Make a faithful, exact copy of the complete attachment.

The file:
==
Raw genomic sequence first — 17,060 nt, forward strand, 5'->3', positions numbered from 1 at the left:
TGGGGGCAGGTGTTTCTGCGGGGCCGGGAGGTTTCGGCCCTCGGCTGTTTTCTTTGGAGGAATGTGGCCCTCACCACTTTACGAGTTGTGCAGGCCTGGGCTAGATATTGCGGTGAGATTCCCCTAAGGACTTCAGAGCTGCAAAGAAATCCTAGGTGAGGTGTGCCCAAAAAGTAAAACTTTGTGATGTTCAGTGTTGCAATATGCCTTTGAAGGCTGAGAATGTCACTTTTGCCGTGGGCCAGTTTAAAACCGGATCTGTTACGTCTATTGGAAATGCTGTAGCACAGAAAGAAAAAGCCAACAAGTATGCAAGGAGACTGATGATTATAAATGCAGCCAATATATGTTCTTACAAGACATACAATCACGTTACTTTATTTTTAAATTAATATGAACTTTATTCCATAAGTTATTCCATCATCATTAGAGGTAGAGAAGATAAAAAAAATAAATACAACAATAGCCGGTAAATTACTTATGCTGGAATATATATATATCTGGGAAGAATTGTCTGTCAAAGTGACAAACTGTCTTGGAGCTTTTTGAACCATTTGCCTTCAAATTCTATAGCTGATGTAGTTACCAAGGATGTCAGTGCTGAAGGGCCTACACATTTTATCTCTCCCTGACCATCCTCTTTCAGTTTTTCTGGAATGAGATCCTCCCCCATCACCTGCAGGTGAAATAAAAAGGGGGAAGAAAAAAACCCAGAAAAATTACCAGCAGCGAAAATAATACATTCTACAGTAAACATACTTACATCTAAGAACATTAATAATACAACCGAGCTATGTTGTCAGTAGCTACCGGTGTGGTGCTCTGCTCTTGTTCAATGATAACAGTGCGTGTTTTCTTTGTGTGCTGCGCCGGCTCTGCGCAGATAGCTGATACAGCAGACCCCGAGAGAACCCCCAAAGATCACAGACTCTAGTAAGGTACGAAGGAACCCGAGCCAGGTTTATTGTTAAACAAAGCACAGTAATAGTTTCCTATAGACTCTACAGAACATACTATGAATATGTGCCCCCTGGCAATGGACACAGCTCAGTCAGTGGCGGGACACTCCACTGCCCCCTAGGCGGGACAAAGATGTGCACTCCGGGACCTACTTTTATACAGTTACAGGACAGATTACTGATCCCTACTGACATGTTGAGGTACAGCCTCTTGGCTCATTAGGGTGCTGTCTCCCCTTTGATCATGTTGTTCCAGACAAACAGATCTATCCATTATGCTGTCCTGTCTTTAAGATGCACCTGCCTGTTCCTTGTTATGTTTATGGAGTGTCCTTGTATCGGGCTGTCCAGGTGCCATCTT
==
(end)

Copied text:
Raw genomic sequence first — 17,060 nt, forward strand, 5'->3', positions numbered from 1 at the left:
TGGGGGCAGGTGTTTCTGCGGGGCCGGGAGGTTTCGGCCCTCGGCTGTTTTCTTTGGAGGAATGTGGCCCTCACCACTTTACGAGTTGTGCAGGCCTGGGCTAGATATTGCGGTGAGATTCCCCTAAGGACTTCAGAGCTGCAAAGAAATCCTAGGTGAGGTGTGCCCAAAAAGTAAAACTTTGTGATGTTCAGTGTTGCAATATGCCTTTGAAGGCTGAGAATGTCACTTTTGCCGTGGGCCAGTTTAAAACCGGATCTGTTACGTCTATTGGAAATGCTGTAGCACAGAAAGAAAAAGCCAACAAGTATGCAAGGAGACTGATGATTATAAATGCAGCCAATATATGTTCTTACAAGACATACAATCACGTTACTTTATTTTTAAATTAATATGAACTTTATTCCATAAGTTATTCCATCATCATTAGAGGTAGAGAAGATAAAAAAAATAAATACAACAATAGCCGGTAAATTACTTATGCTGGAATATATATATATCTGGGAAGAATTGTCTGTCAAAGTGACAAACTGTCTTGGAGCTTTTTGAACCATTTGCCTTCAAATTCTATAGCTGATGTAGTTACCAAGGATGTCAGTGCTGAAGGGCCTACACATTTTATCTCTCCCTGACCATCCTCTTTCAGTTTTTCTGGAATGAGATCCTCCCCCATCACCTGCAGGTGAAATAAAAAGGGGGAAGAAAAAAACCCAGAAAAATTACCAGCAGCGAAAATAATACATTCTACAGTAAACATACTTACATCTAAGAACATTAATAATACAACCGAGCTATGTTGTCAGTAGCTACCGGTGTGGTGCTCTGCTCTTGTTCAATGATAACAGTGCGTGTTTTCTTTGTGTGCTGCGCCGGCTCTGCGCAGATAGCTGATACAGCAGACCCCGAGAGAACCCCCAAAGATCACAGACTCTAGTAAGGTACGAAGGAACCCGAGCCAGGTTTATTGTTAAACAAAGCACAGTAATAGTTTCCTATAGACTCTACAGAACATACTATGAATATGTGCCCCCTGGCAATGGACACAGCTCAGTCAGTGGCGGGACACTCCACTGCCCCCTAGGCGGGACAAAGATGTGCACTCCGGGACCTACTTTTATACAGTTACAGGACAGATTACTGATCCCTACTGACATGTTGAGGTACAGCCTCTTGGCTCATTAGGGTGCTGTCTCCCCTTTGATCATGTTGTTCCAGACAAACAGATCTATCCATTATGCTGTCCTGTCTTTAAGATGCACCTGCCTGTTCCTTGTTATGTTTATGGAGTGTCCTTGTATCGGGCTGTCCAGGTGCCATCTT